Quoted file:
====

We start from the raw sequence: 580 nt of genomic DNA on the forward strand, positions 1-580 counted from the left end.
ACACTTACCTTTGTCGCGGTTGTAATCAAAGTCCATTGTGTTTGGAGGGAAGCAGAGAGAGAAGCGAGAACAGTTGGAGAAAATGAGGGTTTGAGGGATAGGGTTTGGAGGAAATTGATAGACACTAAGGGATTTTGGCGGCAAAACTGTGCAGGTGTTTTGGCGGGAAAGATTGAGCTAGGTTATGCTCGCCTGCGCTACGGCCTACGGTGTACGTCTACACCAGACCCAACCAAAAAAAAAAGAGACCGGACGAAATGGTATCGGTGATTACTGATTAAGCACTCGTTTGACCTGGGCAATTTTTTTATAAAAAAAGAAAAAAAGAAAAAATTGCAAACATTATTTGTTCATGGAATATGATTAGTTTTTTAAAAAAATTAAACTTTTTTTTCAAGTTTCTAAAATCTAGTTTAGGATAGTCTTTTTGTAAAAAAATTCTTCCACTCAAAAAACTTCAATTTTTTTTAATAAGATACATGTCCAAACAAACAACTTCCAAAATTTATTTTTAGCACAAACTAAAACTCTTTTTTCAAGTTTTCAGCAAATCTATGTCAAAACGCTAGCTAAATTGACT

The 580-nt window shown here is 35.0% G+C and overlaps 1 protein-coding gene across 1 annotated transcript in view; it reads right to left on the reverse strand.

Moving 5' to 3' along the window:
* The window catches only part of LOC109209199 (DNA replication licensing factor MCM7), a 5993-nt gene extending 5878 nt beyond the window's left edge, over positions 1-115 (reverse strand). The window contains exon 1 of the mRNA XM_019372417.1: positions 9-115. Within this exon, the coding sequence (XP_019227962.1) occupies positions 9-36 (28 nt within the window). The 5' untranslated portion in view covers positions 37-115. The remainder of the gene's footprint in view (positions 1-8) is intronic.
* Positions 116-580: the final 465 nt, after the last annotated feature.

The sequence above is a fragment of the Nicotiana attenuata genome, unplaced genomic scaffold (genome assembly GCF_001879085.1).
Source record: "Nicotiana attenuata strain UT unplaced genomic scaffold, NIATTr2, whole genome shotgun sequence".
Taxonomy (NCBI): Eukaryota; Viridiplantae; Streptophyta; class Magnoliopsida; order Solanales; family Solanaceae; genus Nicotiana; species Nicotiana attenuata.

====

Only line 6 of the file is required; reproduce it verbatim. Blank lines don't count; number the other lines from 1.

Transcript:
* Positions 116-580: the final 465 nt, after the last annotated feature.